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Informing Policy. Advancing Health.

Now, It’s Up to the States

December 20, 2011

As most political observers last week watched the fate of short-term fixes – payroll tax relief, the Medicare ‘doc fix’ and the like – those of us in the health policy world were struck by other late-breaking news.

I refer to HHS Secretary Sebelius’ bulletin, released last Friday, that indicates a new tack. States will now be allowed to determine what “essential benefits” health plans will be required to cover in the new state insurance exchanges.

Regardless of your politics or position on the Affordable Care Act (ACA), the air was collectively let out of many health policy balloons. Policy analysts have watched for nearly two years for the announcement related to the “essential health benefit package.” According to the ACA, the individual mandate will require nearly every American to purchase health insurance or pay a penalty. The “essential benefits” will specify what exactly is in that purchased package.

And now, after many months of analysis, town-hall style meetings across the country, position papers disseminated by advocacy groups, academics and others, it will be up to the states to decide. It’s a victory, of sorts, for states’ rights groups. It’s also widely regarded as a transparent move on the part of the Obama Administration to diffuse criticism about an overly centralized approach to health care.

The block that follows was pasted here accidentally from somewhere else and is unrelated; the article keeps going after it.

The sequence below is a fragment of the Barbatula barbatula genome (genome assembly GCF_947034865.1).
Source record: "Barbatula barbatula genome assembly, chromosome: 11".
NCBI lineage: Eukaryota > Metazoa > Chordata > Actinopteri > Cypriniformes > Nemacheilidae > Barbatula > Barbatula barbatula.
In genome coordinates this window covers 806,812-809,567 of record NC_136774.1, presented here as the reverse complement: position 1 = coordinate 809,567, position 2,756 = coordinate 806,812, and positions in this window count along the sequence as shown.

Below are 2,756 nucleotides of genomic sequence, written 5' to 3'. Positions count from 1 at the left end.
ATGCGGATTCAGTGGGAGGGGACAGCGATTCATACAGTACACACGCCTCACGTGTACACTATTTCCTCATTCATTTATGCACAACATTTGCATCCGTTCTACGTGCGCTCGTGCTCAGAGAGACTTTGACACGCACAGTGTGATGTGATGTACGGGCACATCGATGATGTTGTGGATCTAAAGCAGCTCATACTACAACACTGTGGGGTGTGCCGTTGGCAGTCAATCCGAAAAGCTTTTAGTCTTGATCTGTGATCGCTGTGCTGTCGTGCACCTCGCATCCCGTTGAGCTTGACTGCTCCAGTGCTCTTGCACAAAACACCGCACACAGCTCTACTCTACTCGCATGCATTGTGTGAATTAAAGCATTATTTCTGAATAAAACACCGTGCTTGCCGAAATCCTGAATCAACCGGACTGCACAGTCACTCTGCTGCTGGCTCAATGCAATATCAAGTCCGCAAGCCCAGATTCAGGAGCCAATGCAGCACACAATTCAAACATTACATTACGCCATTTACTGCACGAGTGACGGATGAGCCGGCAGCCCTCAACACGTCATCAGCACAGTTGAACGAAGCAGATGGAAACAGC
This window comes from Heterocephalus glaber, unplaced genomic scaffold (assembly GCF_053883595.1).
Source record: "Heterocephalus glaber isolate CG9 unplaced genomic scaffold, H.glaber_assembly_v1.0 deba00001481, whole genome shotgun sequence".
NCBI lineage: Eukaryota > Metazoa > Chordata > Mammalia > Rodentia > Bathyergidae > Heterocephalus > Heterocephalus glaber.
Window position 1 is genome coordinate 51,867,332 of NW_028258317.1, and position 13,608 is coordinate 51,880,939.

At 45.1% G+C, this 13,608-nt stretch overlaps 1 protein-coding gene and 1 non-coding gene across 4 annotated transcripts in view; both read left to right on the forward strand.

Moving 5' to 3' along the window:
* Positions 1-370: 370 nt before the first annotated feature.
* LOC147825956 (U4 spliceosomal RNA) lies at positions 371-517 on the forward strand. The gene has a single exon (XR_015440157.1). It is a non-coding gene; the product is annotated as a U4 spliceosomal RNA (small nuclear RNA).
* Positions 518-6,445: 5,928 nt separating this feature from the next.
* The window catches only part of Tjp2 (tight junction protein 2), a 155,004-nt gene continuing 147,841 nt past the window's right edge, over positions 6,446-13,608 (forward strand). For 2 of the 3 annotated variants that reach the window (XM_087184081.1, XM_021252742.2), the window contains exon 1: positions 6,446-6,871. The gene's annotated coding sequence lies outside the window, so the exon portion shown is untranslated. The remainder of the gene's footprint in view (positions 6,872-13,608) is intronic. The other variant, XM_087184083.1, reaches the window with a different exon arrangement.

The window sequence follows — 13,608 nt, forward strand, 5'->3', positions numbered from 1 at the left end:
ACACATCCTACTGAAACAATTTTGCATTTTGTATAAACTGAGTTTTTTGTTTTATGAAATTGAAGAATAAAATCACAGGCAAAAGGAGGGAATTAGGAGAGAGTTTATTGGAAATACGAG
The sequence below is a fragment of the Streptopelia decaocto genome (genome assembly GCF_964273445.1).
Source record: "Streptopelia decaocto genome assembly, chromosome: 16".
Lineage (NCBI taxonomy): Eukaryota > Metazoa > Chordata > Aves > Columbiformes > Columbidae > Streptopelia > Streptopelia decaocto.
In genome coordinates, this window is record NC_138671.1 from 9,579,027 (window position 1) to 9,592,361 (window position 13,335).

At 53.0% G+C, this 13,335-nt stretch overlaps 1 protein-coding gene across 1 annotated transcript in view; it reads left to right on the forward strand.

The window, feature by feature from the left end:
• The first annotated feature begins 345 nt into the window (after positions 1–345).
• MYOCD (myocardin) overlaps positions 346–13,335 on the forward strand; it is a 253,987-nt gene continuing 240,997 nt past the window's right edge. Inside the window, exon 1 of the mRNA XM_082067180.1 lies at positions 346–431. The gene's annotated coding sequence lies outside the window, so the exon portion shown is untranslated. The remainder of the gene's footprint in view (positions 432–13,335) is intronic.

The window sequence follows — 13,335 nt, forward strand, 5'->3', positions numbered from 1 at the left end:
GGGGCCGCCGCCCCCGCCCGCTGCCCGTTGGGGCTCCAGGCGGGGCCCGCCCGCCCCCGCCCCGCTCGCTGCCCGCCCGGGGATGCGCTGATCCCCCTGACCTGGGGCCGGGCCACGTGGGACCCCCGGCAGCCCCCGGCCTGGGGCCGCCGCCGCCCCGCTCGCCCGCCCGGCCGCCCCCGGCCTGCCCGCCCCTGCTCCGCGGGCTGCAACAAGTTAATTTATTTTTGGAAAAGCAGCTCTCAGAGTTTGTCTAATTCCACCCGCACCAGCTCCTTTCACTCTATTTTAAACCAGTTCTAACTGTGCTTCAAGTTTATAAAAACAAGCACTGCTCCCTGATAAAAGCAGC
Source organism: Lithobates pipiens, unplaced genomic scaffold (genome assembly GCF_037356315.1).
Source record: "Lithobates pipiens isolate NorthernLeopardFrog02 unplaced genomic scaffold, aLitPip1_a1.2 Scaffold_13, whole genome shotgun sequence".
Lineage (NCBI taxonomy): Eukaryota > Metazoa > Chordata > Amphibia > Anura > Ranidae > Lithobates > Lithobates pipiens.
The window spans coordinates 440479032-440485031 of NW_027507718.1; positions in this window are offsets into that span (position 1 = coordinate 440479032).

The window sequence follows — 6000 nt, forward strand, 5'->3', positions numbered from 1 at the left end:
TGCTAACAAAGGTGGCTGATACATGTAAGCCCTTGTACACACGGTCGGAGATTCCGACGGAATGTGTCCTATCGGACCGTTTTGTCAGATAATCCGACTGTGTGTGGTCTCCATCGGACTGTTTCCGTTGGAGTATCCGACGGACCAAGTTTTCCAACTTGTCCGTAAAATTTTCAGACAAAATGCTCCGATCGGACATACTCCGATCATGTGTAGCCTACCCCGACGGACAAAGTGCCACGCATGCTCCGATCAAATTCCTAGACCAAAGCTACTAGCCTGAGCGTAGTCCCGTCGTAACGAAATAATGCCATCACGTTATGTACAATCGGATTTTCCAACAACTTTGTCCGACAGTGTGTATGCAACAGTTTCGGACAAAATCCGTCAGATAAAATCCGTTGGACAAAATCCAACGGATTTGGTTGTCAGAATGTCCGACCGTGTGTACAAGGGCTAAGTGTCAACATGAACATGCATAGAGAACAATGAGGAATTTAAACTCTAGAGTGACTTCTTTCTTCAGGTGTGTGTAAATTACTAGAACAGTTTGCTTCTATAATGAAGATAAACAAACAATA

But what this will do is put enormous pressure on states to come to a determination on a very complex issue. And states will have to do so in a matter of months, not years, in order to meet the deadlines set forth in the ACA -- namely, that all insurance benefits exchanges be operational in 2014. States must not only decide on the essential benefits package but also on the process by which to determine the package. At its crux, the benefit package needs to balance comprehensiveness of care and affordability. At the state or national level, it’s a heavy lift.

Colorado over the past year has created a forum for dialogue around issues related to reform and the benefits exchange. It has an established governance board and a legislative review committee and hired a new director. Building the exchange itself is an enormous challenge. The essential benefits question will undoubtedly contribute to its complexity. And now, all us health policy wonks will await their decisions.